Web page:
31 years to become an overnight success
It seems to have worked, though it took thirty-one years to grow from a start-up to the world’s number one sports brand. Perhaps if I had made different decisions it would have arrived sooner, but I know for sure that, without the long and meandering journey, I wouldn’t have been prepared for the destination.
At the end of the day, many things needed to fall into place as I steered the Reebok ship along a path to success. Some of it was my doing, some of it was that of others. Some of it I’d like to call business acumen, but most of it was not. It was more a matter of good fortune, a dogged determination (some would say obsessive), and an ability to think creatively to turn misfortune into opportunity.
Genius doesn’t just rely on creativity, invention, and production. It also needs recognition. Without being recognized, you can’t be perceived as a genius.
Breaking free from parochial view of the world
And so I returned to Bolton in September 1955. Once again, I took my place in the family business. Many things had changed in those two years away, myself included. I’d finally broken free of the parochial mentality that insulated you from a view of the wider world. I could see beyond the smoking mill towers of Bolton, the redbrick Victoriana and the preordained treadmill of a Lancashire lifespan – birth, labour, death – interspersed with football devotion on the first day of the weekend, religious veneration the next.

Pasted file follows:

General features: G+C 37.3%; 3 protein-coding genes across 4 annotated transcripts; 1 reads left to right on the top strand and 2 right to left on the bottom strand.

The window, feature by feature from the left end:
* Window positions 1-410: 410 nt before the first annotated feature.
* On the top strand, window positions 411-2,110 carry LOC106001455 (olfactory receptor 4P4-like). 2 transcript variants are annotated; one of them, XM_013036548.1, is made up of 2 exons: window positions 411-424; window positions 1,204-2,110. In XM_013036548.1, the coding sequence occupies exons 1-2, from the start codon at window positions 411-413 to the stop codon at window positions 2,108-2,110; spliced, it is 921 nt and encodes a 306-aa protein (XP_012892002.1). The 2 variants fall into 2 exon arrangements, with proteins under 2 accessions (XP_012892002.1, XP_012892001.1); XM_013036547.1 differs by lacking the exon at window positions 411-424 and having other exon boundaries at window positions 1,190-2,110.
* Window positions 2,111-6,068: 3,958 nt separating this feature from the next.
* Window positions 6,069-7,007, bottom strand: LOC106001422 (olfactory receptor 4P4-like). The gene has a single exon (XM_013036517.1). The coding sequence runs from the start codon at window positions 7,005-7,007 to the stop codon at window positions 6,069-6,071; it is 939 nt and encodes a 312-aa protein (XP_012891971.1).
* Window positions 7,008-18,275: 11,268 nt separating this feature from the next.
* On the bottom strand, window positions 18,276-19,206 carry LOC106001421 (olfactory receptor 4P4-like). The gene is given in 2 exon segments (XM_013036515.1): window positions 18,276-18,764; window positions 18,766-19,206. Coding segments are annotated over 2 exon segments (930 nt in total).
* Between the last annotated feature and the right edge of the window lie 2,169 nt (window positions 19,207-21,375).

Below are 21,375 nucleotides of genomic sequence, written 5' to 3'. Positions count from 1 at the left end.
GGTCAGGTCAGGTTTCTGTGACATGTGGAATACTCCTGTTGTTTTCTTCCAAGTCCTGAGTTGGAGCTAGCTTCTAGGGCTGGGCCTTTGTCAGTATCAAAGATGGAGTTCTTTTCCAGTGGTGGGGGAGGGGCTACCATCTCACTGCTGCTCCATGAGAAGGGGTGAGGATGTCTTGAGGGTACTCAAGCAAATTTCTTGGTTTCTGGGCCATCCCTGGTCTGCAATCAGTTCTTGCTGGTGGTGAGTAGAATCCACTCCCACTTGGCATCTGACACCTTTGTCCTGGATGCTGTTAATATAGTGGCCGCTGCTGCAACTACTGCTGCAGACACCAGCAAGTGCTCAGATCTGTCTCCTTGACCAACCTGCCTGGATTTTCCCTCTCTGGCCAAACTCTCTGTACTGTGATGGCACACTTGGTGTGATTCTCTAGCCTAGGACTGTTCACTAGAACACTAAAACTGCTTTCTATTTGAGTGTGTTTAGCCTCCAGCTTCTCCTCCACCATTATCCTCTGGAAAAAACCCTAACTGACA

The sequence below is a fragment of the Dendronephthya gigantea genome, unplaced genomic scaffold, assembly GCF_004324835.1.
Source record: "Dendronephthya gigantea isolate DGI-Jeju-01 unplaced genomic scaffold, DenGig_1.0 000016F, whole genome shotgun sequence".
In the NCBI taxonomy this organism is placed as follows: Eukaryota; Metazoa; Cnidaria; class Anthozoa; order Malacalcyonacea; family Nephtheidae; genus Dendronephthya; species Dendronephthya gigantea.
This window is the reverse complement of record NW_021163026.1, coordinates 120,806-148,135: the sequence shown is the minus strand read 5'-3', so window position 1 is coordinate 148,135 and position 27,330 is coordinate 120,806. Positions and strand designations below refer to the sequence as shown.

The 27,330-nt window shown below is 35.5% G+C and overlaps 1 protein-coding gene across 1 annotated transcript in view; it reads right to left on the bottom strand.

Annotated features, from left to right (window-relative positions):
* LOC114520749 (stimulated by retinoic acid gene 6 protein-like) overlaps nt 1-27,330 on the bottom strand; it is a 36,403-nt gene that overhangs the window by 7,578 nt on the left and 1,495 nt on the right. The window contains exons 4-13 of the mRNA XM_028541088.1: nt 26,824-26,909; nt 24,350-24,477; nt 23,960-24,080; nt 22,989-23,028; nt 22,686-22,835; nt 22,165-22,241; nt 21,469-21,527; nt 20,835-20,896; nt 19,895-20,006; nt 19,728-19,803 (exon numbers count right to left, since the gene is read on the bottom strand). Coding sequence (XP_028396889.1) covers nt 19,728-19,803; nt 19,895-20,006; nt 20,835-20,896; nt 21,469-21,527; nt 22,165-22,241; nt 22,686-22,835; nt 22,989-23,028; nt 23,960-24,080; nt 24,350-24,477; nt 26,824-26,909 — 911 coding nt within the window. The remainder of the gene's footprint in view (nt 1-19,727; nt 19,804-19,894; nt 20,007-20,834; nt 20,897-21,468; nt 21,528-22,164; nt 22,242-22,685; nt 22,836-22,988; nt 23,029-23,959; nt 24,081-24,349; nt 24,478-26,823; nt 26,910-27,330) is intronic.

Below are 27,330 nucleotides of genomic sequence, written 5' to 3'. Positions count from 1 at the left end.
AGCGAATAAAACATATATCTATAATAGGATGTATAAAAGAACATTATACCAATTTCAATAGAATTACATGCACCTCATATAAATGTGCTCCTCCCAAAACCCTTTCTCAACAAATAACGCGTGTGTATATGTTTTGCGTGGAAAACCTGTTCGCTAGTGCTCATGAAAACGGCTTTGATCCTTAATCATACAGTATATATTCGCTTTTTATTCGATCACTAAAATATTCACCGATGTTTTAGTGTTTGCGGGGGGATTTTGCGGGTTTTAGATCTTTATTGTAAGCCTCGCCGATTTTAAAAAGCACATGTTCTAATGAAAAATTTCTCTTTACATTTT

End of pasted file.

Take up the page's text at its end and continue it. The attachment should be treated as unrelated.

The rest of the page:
Go Backwards to move Forward
The only way of raising enough money to be able to rent a factory was to sell my bungalow. This would mean Jean and I moving back in with her parents for a while until we located a suitable factory and could find somewhere else to call home. Lodging with the in-laws was not something I particularly yearned for, especially after getting used to cosy family life in our own home. But, again,